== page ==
The scene is set from the series so far – healthcare systems in a complex balancing act, political distractions at play, a new virus emerging from origins evidently unknown, and the understanding of a century of pandemics and epidemics in our collective back pockets. 

So what of the product that would go on to be at the heart of coronavirus therapies the world over – oxygen? How did we get to such severe shortages seen in various parts of the world throughout 2020 and now, 2021 too?

To better understand the complexities behind those questions, it is first beneficial to understand the product itself and how it came to be. Here in Part 5 of this Covid-19 Oxygen Crisis series we explore the discovery of oxygen and its role in society and healthcare systems the world over.

’Dephlogisticated air’ 

For something so fundamental to human life, it seems strange to write that oxygen was only discovered in recent centuries and yet, that is the case. 

It is widely credited that oxygen was first ‘discovered’ by the English chemist Joseph Priestley. He believed that air mixed with carbon created electricity and, in 1774, he used a 12 inch-wide glass ‘burning lens’ to focus sunlight on a lump of mercuric oxide. During this experiment, he observed that mercuric oxide broke down under the extreme temperature and formed beads of elemental mercury. The mercuric oxide also emitted a strange gas that facilitated flames and opened the respiratory tract, making it easier to breath when inhaled. At the time, Priestley named this gas ‘dephlogisticated air’69

Thankfully for the title of this series of articles if nothing else, it was not a term that would endure. In 1774 the French chemist Antoine-Laurent Lavoisier then met with Priestley, who told him of this discovery, and Lavoisier began to conduct his own experiments with Priestley’s ‘pure form of air’. In his experimentation he observed that the element was part of several acids and incorrectly assumed that it was needed to form all acids. Based on this thought, Lavoisier used the Greek words oxy (acid) and gene (forming) to create the French word ‘oxygene’ which was subsequently translated to ‘oxygen’ in English, around 1779.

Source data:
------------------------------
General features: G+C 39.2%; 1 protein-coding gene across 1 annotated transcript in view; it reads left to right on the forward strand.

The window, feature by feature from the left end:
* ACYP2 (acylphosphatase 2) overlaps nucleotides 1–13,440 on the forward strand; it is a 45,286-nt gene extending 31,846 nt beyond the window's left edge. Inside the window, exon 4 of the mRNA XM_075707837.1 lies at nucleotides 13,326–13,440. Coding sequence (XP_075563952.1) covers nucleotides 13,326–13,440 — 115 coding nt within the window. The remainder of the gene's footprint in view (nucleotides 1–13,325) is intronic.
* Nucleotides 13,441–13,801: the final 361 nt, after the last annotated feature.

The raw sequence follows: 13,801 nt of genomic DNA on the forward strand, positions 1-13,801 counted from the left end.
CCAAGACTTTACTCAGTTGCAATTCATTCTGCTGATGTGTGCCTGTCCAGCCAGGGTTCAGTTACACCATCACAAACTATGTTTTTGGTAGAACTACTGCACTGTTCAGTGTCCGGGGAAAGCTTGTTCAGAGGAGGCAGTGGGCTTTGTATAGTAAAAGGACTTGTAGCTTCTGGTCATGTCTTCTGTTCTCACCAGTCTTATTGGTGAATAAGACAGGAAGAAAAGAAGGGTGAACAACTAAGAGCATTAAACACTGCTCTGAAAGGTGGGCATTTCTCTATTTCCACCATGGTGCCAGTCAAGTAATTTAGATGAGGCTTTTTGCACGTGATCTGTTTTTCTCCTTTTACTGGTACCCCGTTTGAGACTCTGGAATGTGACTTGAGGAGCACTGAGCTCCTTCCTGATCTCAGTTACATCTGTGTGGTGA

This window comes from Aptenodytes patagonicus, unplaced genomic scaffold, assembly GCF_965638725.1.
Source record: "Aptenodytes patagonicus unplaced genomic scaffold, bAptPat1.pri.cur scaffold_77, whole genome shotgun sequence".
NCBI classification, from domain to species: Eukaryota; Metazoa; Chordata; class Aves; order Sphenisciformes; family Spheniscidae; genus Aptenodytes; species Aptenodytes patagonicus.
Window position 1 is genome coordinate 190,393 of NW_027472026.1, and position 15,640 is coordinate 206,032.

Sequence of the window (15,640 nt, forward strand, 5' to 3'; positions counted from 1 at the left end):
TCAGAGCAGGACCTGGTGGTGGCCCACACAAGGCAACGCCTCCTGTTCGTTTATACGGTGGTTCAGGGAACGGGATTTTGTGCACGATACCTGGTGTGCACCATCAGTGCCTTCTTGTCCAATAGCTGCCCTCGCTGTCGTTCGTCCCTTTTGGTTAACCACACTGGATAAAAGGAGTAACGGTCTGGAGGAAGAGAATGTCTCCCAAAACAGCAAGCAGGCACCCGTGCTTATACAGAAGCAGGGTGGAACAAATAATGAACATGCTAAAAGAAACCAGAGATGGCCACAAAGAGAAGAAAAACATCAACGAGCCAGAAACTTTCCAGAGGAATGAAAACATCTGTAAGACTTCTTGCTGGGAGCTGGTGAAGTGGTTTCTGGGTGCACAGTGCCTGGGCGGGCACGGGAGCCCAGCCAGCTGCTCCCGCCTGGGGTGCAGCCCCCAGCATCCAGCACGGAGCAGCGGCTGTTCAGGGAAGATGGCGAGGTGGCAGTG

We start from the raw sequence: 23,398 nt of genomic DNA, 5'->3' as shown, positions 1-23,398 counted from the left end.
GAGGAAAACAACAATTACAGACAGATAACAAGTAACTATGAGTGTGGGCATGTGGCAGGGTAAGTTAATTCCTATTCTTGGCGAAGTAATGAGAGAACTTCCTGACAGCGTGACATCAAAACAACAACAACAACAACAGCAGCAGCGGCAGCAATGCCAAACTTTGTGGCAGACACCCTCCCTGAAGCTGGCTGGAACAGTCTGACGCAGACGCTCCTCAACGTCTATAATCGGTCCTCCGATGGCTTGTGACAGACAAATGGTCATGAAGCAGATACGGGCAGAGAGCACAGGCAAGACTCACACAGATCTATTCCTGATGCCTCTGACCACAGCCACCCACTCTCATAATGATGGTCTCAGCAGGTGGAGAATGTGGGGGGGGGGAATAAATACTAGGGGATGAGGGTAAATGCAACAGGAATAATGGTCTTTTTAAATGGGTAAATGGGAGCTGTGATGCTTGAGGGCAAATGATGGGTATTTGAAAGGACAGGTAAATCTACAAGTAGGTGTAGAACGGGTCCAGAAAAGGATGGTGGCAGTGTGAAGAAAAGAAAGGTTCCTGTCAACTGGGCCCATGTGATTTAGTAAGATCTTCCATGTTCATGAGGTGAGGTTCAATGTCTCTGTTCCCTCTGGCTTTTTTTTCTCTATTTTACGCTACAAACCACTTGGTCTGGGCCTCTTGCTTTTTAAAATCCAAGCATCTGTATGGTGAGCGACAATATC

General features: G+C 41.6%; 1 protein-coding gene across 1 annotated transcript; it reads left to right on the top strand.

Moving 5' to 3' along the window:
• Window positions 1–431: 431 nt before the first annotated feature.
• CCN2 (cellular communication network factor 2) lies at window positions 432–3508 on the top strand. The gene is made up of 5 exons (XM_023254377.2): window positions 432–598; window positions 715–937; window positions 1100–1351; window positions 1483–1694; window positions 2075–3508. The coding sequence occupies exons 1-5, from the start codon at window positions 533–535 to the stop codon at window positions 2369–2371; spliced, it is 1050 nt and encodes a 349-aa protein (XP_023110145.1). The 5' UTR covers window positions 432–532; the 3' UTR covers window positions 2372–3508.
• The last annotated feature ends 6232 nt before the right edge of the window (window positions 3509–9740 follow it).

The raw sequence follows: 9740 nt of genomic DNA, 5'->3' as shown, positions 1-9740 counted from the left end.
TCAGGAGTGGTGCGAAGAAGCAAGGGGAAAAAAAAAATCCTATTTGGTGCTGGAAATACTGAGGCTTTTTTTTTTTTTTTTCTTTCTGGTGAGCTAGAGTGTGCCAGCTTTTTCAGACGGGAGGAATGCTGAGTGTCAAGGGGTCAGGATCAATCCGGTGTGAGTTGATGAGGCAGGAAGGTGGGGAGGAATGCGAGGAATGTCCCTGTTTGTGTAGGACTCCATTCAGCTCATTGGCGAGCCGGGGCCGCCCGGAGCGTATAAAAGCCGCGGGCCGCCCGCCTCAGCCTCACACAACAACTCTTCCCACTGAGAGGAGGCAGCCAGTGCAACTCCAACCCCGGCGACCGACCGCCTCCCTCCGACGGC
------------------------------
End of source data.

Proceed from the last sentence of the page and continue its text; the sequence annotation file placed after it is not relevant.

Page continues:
Depending on your source, the roots of oxygen’s discovery do in fact predate Priestley. It is said that oxygen was isolated by Michael Sendivogius before 160470 but commonly believed to have discovered as an element independently by Carl Wilhelm Scheele, in Uppsala, Sweden in 1773 or earlier and by Priestley in 1774. Priestley is often acknowledged, however, as his work was the first to be published. 

The next meaningful steps in the history of oxygen would not come until the late 19th century, when scientists began to realise that air could be liquefied and its components isolated by compressing and cooling it. Various scientists are credited as having undertaken pioneering efforts in this field, but not to any tangible scale. It is documented that oxygen was liquefied in a stable state for the first time on 29th March 1883 by Polish scientists Zygmunt Wróblewski and Karol Olszewski from Jagiellonian University71 and later produced in a quantity sufficient for study by Scottish chemist James Dewar in 189172. The first commercially viable process for producing liquid oxygen, however, was independently developed in 1895 by German engineer Carl von Linde and British engineer William Hampson. Both men lowered the temperature of air until it liquefied and then distilled the component gases by boiling them off one at a time and capturing them separately73